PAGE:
Editorial Feature

Real-Time Disease Detection Using Optics Technology

Early diagnosis is important for disease outcomes across all diseases. For some, such as certain types of cancer, starting treatment early can significantly increase the overall chances of survival. In recent decades, the development of more sensitive novel diagnostic tools has made administration easier and more effective at identifying the early signs of disease. These tools have become a key focus of medical research.

covid 19, real-time disease detection

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Disease detection is also important in preventing the spread of infectious diseases. The COVID-19 pandemic has highlighted the role of diagnostic tools, such as lateral flow and PCR tests. These have been used worldwide as safety measures that have allowed restrictions to safely ease and for social behavior to begin to resume as normal.

At the beginning of the pandemic, with no accessible method of disease detection, much of the world was plunged into tight restrictions, including stay-at-home rules. Methods of disease detection such as those used to prevent the spread of COVID-19 will likely play an important role in the prevention of future epidemics and pandemics.

Current Optics Technology For Real-Time Disease Detection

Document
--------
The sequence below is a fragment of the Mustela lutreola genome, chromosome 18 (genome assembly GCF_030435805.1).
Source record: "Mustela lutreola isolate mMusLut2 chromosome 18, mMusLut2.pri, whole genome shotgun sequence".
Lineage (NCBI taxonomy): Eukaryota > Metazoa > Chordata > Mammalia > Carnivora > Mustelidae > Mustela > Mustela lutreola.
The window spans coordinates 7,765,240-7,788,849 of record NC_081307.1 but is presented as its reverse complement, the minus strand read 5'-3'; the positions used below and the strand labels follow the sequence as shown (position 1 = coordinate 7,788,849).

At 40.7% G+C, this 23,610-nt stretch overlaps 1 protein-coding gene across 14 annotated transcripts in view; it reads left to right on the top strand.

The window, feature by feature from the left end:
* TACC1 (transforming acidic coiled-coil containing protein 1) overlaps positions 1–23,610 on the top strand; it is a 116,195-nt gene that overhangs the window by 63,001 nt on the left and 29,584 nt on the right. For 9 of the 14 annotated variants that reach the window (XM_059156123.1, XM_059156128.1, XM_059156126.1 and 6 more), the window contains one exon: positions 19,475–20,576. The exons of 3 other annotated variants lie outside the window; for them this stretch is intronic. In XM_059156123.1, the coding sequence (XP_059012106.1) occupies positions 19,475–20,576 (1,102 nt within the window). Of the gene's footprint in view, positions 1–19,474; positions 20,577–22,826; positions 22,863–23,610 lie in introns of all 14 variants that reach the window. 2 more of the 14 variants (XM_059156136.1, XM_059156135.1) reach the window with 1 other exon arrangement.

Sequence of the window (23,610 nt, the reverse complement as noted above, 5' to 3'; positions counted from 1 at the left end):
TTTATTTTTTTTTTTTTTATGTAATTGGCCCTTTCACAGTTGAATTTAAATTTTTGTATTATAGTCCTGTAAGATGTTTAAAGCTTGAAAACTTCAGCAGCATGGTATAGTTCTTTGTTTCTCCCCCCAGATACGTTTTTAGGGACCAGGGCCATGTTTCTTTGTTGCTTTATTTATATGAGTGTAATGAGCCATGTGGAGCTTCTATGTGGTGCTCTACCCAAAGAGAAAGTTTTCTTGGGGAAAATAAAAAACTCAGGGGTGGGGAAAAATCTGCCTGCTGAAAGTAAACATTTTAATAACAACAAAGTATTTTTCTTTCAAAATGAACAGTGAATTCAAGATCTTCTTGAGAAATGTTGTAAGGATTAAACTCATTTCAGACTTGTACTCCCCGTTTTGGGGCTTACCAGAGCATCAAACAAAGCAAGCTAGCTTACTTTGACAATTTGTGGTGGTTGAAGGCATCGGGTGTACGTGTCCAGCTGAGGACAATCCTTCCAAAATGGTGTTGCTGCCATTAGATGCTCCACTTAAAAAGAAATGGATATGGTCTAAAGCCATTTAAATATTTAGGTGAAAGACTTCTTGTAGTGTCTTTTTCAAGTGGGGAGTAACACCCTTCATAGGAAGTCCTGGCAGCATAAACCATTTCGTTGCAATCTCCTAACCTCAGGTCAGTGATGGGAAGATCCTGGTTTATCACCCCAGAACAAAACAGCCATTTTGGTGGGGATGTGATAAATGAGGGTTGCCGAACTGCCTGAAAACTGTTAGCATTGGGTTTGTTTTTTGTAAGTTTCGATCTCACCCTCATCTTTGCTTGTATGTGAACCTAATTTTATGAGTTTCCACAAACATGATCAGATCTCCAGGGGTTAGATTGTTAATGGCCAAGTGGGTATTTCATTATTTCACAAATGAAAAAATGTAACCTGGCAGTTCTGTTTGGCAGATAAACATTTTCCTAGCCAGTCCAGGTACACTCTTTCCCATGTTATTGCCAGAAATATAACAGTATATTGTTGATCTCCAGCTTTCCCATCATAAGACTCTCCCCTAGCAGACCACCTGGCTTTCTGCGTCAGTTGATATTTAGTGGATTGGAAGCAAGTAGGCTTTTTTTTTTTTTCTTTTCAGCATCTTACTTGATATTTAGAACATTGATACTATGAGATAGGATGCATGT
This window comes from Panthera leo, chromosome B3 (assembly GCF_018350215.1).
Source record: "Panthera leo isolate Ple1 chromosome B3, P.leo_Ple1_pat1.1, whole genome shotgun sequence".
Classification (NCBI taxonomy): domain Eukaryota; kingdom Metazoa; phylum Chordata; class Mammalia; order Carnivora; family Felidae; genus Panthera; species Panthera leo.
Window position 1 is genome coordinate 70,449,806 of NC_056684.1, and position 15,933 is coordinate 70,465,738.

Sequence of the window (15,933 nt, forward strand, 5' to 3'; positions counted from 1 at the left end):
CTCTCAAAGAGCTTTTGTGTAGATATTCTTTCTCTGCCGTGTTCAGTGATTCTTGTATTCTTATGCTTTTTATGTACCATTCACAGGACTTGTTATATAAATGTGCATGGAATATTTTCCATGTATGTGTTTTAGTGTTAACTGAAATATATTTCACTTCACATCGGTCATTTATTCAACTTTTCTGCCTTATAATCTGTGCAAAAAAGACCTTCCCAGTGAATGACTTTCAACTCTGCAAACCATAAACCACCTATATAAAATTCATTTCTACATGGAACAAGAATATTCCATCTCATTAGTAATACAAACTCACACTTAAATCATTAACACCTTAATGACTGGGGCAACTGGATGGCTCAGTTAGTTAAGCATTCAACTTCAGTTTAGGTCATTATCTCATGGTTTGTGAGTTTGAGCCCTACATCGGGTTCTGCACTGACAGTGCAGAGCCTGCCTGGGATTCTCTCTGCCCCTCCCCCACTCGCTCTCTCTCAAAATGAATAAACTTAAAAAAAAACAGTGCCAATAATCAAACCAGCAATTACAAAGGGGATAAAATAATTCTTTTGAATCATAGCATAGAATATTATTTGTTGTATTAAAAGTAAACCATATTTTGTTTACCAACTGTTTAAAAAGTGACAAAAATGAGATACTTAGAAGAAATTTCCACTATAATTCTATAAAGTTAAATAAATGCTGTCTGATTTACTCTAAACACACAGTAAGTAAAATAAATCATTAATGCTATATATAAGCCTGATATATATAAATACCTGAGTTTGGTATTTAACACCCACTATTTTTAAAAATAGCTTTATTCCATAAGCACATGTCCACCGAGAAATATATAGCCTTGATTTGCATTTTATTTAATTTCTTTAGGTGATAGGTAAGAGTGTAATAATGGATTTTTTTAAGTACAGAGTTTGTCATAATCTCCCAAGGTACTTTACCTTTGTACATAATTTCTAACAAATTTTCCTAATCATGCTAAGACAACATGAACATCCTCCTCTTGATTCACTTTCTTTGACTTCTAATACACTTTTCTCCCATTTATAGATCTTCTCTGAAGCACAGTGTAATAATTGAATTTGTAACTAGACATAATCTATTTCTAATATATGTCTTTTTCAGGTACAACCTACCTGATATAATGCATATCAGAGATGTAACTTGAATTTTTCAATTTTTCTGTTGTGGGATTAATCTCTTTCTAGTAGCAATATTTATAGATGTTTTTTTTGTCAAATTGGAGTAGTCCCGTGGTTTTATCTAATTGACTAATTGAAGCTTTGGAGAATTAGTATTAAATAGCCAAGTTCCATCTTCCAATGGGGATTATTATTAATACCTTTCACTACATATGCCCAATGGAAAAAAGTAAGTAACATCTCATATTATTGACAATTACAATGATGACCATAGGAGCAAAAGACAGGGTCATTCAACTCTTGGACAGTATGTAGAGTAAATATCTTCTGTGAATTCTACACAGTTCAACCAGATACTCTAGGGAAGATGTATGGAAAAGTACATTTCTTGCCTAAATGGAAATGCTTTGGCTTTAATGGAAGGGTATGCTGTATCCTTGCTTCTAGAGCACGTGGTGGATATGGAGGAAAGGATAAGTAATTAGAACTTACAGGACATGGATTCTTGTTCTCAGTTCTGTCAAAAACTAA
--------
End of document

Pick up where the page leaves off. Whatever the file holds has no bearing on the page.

When light is exposed to biological tissue it interacts with it in a variety of ways. Light may scatter in an elastic or non-elastic fashion, reflect, be absorbed, or fluoresce.

Scientists have developed methods to effectively analyze these interactions to provide valuable insight into the biological activity occurring in vivo within the tissue. Over the years, innovations in such technologies have allowed scientists to diagnose diseases without the need for invasive biopsies.

Optical fibers deliver localized incident light via minimally invasive tools such as endoscopes. In the last few decades, significant advancements have been made in optical spectroscopy techniques and a vast number of medical and clinical trials have proved their efficacy.

Currently available optical spectroscopy techniques are elastic optical scattering spectroscopy (EOSS), fluorescence spectroscopy (FS), and Raman spectroscopy (RS).

Elastic optical scattering spectroscopy

EOSS delivers short pulses of light to a small volume of superficial tissue and produces results on the physical properties of tissue within seconds. It has already been developed for the detection of cancer.

Fluorescence spectroscopy

FS provides information on the state of cell metabolism, something which is altered in the presence of malignancies and can be used to detect cancer and visualize its progression or the efficacy of anti-cancer therapies.

Raman spectroscopy

RS is used to investigate the molecular signature of tissue and has been used to investigate numerous diseases.

Optical breath analysis

Optical breath analysis is another currently available technology for real-time disease detection. For many years, scientists have understood how breath offers an important opportunity for disease detection, given that we breathe out molecules that act as disease biomarkers. Optical breath analysis has been developed to detect body fat metabolism, diagnose Heliobacter infection, and detect cancer biomarkers.

Future Developments in Real-Time Disease Detection

Future developments in real-time disease detection will likely focus on establishing optical methods of detecting infectious diseases.